The same day, Rawson filed a separate special motion to strike under section 425.16. Rawson's motion asserted that the alleged wrongful peer review actions (1) were not committed by him and (2) were privileged pursuant to Civil Code sections 43.8 and 47, subdivision (c).

On December 10, 2008, CMStaff and Reiber each filed a special motion to strike under section 425.16 and set the time of the hearing to coincide with the hearing on the motions by Adventist Health and Rawson. CMStaff asserted that Smith failed to exhaust his administrative and judicial remedies and could not establish an entitlement to reinstatement. Reiber's motion stated that he joined in the arguments of CMStaff, Adventist Health, and Rawson and also asserted that the claims against him were barred by the immunity provided by Civil Code sections 43.7, subdivision (b), and 47.

Smith filed an opposition to each of the four motions to strike. In support of his oppositions, Smith filed (1) a request for judicial notice of 11 documents, (2) declarations from himself, Linda Smith, and his attorney Barbara Hensleigh, and (3) 32 exhibits that included declarations, excerpts from discovery responses, minutes from meetings of Selma Community Hospital's medical executive committee, and other documents.

Defendants filed replies to Smith's oppositions. Adventist Health and Rawson opposed Smith's request for judicial notice and filed evidentiary objections to the declarations and exhibits submitted by Smith. CMStaff filed the declaration of Glenda Zeismer, the director for medical staff services for CMStaff, which attached excerpts from a manual of accreditation standards promulgated by an organization identified as the "Joint Commission."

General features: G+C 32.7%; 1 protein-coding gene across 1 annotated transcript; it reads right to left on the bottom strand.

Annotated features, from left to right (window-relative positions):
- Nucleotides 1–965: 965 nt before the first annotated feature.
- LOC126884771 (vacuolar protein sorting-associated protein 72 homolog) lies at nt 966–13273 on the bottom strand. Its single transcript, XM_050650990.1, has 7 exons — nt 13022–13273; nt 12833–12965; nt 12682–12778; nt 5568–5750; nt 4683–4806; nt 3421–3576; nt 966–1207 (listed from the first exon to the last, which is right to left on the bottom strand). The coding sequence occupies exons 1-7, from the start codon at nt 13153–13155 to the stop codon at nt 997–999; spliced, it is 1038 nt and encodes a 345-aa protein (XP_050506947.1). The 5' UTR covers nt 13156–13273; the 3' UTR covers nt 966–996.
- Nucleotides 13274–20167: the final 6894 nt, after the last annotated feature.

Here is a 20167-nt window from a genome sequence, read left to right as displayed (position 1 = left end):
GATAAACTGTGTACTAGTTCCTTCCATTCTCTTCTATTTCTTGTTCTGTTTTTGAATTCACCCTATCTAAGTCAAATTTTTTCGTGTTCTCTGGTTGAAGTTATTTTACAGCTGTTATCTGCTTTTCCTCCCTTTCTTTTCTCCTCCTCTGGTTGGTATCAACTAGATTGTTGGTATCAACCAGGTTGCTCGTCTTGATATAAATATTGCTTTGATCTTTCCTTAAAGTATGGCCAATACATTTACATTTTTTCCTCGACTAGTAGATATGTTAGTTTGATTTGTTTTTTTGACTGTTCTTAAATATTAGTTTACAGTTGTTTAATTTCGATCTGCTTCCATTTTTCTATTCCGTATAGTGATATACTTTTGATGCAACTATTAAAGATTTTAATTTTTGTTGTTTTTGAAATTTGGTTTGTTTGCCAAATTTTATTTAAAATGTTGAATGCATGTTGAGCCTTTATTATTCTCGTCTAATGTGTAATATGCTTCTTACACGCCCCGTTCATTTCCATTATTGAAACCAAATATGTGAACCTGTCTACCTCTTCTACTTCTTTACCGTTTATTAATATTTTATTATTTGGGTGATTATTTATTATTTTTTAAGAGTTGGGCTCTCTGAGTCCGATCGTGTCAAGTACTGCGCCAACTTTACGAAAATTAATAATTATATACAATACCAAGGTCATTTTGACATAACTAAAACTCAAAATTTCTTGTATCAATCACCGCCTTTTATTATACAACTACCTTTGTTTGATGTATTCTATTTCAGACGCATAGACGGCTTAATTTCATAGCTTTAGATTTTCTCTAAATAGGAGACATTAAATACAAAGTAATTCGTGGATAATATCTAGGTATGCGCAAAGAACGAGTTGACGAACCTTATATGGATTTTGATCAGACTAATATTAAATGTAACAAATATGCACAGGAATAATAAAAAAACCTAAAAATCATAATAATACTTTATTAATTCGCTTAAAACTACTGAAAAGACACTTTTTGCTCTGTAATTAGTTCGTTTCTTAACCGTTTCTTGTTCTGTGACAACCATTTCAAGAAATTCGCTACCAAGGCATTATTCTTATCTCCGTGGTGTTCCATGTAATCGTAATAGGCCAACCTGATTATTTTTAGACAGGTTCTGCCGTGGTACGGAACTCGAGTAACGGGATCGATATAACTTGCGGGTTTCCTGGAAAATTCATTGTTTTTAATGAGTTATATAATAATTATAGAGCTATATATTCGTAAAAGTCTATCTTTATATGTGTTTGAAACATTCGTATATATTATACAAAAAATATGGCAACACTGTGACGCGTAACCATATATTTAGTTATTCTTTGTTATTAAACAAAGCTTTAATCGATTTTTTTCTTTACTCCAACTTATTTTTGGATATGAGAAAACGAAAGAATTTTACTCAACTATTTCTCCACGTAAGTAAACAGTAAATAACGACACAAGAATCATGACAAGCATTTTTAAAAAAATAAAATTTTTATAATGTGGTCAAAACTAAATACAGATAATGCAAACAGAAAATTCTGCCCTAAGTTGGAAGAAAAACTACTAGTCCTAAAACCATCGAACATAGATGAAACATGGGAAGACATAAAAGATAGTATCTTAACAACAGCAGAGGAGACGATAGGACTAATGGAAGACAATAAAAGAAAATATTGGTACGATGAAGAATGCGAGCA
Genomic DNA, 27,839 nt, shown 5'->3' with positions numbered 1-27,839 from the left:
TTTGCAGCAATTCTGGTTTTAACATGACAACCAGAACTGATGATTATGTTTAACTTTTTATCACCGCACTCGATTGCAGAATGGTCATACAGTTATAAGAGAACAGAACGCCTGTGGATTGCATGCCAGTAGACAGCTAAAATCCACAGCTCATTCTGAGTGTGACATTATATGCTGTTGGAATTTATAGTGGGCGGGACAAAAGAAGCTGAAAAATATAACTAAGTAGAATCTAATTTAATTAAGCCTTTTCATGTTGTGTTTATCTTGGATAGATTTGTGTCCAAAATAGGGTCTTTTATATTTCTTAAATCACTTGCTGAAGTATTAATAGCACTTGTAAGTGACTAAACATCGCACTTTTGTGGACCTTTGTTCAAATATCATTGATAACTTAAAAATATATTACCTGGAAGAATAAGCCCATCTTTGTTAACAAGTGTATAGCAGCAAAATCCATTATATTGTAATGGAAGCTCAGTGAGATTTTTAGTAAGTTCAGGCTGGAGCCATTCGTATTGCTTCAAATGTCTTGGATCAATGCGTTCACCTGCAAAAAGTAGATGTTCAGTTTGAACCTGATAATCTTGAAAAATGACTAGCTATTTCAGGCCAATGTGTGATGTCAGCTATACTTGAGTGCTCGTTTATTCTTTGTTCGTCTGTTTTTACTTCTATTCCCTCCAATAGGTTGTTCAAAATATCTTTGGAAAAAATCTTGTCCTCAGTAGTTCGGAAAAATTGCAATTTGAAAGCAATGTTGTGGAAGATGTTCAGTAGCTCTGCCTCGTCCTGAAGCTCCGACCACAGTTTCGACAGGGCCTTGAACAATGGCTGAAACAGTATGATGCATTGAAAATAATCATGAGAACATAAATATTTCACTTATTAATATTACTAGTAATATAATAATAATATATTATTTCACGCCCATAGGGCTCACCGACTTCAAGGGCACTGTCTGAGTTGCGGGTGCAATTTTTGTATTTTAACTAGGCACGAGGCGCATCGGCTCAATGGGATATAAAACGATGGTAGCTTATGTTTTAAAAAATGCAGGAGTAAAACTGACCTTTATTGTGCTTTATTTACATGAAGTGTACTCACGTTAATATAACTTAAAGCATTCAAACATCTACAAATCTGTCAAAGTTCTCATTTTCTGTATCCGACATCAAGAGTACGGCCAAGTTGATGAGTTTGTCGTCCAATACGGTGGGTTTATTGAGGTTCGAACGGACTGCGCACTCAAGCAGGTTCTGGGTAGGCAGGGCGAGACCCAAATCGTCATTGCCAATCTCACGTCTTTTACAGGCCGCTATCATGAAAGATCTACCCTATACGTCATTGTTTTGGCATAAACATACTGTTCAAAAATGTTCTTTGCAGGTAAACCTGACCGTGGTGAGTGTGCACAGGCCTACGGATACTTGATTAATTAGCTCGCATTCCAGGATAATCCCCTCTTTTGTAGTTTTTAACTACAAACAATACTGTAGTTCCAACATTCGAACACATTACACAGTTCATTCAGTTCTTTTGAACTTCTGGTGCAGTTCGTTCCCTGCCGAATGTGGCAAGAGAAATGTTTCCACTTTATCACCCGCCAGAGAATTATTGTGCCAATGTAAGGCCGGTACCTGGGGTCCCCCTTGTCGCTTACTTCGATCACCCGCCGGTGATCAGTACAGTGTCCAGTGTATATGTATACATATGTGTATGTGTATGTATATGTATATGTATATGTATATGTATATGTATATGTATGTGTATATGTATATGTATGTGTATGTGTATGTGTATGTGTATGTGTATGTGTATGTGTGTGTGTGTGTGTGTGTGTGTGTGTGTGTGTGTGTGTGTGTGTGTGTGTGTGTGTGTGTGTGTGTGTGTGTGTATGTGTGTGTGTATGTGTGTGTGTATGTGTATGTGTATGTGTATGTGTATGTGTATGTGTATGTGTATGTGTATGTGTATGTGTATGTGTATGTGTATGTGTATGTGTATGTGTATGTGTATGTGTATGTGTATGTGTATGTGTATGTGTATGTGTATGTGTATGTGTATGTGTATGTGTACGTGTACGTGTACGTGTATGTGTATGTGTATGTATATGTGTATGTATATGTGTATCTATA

Smith objected to the Zeismer declaration and attachments and filed a response to the evidentiary objections made by Adventist Health and Rawson.

On January 28, 2009, the superior court held a hearing on the motions to strike. In February 2009, the court issued a seven-page written order denying the motions. The court did not reach the objections made by defendants to Smith's evidence.*fn7

On March 3, 2009, Adventist Health and Rawson filed a notice of appeal. The appeal became case No. F057211 in this court. Also on March 3, 2009, CMStaff and Reiber filed a notice of appeal, which this court designated as case No. F057212.

In April 2009, this court denied Smith's motion to consolidate case Nos. F057211 and F057212 with the pending appeal of the preliminary injunction order. (Smith v. Adventist Health System/West, supra, 182 Cal.App.4th at p. 735, fn. 3.) We also directed the coordination of case Nos. F057211 and F057212 so they would be considered at the same time by the same panel.


I. California's Anti-SLAPP Statute

A. Background

In 1992, the California Legislature found and declared that "there has been a disturbing increase in lawsuits brought primarily to chill the valid exercise of the constitutional rights of freedom of speech and petition for the redress of grievances." (§ 425.16, subd. (a).)*fn8 The Legislature also found and declared that "it is in the public interest to encourage continued participation in matters of public significance, and that this participation should not be chilled through abuse of the judicial process." (§ 425.16, subd. (a).) When the abuse of the judicial process involves a meritless suit brought against someone who has exercised a specified constitutional right, the suit is referred to as a strategic lawsuit against public participation. (Rusheen v. Cohen (2006) 37 Cal.4th 1048, 1055.)

The Legislature addressed the SLAPP problem by enacting section 425.16, which is known as California's anti-SLAPP statute. (Rusheen v. Cohen, supra, 37 Cal.4th at pp. 1055-1056.) The statute created a procedural remedy--specifically, a special motion to strike--designed to dispose of some ...